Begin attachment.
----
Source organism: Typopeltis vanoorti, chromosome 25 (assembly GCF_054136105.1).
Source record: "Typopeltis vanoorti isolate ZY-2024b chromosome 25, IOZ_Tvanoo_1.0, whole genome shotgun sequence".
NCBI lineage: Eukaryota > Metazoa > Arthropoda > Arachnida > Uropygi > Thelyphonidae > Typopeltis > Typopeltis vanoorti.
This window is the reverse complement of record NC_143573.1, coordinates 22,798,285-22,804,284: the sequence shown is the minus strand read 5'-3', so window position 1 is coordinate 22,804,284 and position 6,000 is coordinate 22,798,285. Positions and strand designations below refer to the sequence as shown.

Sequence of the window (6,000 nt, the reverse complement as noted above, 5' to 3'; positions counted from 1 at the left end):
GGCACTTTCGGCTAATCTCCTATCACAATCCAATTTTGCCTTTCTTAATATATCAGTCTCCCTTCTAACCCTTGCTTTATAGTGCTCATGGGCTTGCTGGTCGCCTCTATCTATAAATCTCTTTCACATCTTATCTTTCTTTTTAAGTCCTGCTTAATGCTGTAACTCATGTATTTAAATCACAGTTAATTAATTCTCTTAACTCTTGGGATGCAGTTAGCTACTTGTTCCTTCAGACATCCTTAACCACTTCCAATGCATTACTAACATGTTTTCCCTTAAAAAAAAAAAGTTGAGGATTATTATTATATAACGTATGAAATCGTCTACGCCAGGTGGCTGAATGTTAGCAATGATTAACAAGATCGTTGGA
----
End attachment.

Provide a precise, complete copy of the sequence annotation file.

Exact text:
Source organism: Typopeltis vanoorti, chromosome 25 (assembly GCF_054136105.1).
Source record: "Typopeltis vanoorti isolate ZY-2024b chromosome 25, IOZ_Tvanoo_1.0, whole genome shotgun sequence".
NCBI lineage: Eukaryota > Metazoa > Arthropoda > Arachnida > Uropygi > Thelyphonidae > Typopeltis > Typopeltis vanoorti.
This window is the reverse complement of record NC_143573.1, coordinates 22,798,285-22,804,284: the sequence shown is the minus strand read 5'-3', so window position 1 is coordinate 22,804,284 and position 6,000 is coordinate 22,798,285. Positions and strand designations below refer to the sequence as shown.

Sequence of the window (6,000 nt, the reverse complement as noted above, 5' to 3'; positions counted from 1 at the left end):
GGCACTTTCGGCTAATCTCCTATCACAATCCAATTTTGCCTTTCTTAATATATCAGTCTCCCTTCTAACCCTTGCTTTATAGTGCTCATGGGCTTGCTGGTCGCCTCTATCTATAAATCTCTTTCACATCTTATCTTTCTTTTTAAGTCCTGCTTAATGCTGTAACTCATGTATTTAAATCACAGTTAATTAATTCTCTTAACTCTTGGGATGCAGTTAGCTACTTGTTCCTTCAGACATCCTTAACCACTTCCAATGCATTACTAACATGTTTTCCCTTAAAAAAAAAAAGTTGAGGATTATTATTATATAACGTATGAAATCGTCTACGCCAGGTGGCTGAATGTTAGCAATGATTAACAAGATCGTTGGA